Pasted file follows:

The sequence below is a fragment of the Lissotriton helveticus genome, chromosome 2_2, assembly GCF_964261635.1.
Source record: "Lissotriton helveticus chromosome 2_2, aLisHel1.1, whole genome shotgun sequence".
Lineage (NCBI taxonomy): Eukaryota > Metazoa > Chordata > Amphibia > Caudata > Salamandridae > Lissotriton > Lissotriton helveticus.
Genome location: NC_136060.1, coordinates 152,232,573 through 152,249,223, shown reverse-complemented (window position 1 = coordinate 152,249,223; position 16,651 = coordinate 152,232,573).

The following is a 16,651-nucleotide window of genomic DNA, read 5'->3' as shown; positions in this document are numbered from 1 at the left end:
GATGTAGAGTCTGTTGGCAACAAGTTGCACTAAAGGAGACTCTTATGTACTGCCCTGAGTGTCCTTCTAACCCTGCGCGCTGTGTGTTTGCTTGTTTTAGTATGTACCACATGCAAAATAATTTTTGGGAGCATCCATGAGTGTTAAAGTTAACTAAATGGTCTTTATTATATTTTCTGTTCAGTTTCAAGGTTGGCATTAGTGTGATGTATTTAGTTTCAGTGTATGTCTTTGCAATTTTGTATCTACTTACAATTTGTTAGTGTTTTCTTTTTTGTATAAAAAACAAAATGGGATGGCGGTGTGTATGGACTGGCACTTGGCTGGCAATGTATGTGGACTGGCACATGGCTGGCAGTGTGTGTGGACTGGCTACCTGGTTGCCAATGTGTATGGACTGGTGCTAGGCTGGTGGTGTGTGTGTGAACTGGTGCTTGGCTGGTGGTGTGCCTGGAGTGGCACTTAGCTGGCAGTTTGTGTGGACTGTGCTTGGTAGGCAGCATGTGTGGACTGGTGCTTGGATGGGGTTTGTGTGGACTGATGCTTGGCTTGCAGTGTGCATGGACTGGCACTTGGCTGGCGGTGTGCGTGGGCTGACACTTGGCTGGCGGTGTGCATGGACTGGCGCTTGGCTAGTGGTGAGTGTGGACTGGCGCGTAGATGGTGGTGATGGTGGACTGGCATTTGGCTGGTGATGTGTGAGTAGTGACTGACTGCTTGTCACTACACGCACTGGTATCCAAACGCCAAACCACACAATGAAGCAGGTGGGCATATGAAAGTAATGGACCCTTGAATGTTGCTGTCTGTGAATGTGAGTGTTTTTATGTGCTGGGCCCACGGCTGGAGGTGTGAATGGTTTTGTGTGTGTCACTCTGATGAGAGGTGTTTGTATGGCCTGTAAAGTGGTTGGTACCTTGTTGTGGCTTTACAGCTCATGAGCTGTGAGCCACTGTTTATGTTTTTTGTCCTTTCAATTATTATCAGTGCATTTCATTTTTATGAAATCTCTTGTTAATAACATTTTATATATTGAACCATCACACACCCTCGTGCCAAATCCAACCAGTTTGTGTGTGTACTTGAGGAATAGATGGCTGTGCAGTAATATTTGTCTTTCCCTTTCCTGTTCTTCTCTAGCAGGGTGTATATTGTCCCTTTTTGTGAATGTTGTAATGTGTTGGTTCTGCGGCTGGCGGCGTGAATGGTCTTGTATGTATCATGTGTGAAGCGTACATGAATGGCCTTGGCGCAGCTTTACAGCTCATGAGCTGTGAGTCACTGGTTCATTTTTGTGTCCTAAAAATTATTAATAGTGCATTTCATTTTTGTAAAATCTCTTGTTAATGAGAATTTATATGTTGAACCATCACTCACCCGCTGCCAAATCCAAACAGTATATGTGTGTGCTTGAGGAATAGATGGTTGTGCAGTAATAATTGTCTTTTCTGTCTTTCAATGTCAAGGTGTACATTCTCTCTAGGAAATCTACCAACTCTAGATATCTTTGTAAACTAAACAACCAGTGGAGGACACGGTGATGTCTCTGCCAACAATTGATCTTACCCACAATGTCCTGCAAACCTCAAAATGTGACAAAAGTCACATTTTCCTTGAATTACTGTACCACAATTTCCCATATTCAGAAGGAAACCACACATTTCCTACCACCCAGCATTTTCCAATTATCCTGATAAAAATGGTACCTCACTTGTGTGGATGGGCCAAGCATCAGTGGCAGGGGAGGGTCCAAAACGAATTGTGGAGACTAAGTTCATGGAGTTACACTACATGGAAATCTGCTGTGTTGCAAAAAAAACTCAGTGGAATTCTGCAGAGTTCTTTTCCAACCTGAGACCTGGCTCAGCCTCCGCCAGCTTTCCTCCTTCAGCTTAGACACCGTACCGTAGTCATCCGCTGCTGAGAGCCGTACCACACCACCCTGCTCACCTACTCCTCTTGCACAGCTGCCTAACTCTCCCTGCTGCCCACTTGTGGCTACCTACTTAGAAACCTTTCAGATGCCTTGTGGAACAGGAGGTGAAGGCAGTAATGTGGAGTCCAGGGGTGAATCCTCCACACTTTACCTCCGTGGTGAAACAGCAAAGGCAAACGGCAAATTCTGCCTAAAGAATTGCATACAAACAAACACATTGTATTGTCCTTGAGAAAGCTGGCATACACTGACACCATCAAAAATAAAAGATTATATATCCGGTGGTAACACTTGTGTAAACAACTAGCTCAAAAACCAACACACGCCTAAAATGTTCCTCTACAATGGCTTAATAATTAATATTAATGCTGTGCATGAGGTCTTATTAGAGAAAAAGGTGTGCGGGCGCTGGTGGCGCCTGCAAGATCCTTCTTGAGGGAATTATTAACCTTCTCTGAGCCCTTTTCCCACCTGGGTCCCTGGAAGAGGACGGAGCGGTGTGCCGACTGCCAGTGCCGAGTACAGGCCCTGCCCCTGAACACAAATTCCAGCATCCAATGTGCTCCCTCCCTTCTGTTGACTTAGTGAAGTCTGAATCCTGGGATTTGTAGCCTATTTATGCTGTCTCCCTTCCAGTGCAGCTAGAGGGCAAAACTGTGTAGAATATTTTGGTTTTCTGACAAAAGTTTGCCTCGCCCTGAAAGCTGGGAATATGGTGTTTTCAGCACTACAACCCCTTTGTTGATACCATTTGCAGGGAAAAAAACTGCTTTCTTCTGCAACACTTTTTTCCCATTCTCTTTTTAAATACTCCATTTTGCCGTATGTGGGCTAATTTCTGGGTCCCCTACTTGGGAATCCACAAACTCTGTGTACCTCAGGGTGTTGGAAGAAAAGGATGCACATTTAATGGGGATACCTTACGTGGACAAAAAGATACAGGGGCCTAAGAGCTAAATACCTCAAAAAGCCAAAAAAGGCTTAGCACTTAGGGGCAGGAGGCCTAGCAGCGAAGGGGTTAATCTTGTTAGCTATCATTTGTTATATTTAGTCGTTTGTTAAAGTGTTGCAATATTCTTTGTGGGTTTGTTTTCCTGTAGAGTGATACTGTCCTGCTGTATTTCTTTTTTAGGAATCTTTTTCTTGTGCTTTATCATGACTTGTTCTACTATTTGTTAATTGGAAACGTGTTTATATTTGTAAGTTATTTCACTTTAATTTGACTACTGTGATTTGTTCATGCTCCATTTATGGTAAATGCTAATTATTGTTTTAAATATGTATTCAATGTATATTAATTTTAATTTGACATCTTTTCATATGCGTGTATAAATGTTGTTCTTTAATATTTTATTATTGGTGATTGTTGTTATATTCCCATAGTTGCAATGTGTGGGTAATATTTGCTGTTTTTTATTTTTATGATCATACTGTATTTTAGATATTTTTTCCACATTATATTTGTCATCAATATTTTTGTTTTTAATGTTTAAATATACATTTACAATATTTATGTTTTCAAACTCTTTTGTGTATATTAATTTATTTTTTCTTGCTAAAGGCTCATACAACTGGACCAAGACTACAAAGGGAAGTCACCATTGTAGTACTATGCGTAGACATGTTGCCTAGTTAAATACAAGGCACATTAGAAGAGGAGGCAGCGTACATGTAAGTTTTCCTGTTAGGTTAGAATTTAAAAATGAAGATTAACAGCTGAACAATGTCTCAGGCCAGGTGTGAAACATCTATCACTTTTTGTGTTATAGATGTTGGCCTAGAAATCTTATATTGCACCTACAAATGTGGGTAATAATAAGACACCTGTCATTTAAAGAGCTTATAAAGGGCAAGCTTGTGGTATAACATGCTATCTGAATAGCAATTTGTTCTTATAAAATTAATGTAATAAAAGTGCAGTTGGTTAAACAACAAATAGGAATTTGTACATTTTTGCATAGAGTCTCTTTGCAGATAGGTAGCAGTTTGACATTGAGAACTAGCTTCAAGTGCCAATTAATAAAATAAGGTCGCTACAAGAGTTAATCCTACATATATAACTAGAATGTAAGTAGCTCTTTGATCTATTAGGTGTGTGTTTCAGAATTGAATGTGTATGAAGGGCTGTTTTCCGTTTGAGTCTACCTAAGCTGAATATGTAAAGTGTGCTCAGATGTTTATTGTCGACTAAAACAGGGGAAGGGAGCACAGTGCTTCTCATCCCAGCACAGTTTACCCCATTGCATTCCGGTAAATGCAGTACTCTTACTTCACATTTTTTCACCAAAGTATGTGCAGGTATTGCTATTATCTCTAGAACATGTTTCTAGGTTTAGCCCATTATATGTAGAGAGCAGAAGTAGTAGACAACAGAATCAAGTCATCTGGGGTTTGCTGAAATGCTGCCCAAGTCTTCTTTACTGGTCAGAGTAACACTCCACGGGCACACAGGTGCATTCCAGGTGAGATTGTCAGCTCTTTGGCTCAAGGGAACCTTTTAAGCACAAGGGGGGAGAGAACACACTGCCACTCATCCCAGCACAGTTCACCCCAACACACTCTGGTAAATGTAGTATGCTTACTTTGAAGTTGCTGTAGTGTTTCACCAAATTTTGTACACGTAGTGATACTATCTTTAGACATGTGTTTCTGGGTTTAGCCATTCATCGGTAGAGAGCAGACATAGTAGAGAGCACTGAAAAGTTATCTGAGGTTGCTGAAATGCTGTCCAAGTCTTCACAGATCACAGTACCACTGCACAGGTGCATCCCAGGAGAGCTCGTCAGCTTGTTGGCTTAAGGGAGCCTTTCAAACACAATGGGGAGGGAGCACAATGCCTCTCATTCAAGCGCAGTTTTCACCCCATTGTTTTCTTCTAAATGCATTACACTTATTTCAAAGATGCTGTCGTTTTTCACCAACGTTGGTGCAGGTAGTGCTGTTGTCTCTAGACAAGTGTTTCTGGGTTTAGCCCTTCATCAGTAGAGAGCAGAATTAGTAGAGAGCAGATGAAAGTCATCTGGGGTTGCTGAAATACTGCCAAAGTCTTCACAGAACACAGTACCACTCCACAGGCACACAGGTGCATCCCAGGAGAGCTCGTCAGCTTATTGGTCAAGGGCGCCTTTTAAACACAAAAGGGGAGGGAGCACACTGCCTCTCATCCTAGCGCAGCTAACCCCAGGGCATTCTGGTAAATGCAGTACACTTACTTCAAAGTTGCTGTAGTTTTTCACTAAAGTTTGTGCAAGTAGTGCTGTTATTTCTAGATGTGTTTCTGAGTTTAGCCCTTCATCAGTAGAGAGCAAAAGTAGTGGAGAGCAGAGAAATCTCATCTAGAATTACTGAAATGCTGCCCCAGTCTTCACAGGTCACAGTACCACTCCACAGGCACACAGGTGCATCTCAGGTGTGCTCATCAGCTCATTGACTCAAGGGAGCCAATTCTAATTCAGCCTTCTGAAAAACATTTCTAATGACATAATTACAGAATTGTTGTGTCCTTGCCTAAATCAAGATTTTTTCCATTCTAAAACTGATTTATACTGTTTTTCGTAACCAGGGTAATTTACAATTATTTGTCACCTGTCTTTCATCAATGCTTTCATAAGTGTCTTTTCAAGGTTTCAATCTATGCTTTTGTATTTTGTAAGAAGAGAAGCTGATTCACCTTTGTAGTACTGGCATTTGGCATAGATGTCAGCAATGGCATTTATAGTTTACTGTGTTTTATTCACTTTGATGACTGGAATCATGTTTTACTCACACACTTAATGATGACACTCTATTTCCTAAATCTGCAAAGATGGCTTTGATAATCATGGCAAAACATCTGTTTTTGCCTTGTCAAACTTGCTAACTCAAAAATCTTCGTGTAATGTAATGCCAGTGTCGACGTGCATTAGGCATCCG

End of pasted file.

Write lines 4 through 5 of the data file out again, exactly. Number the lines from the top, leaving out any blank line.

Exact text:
Genome location: NC_136060.1, coordinates 152,232,573 through 152,249,223, shown reverse-complemented (window position 1 = coordinate 152,249,223; position 16,651 = coordinate 152,232,573).

The following is a 16,651-nucleotide window of genomic DNA, read 5'->3' as shown; positions in this document are numbered from 1 at the left end: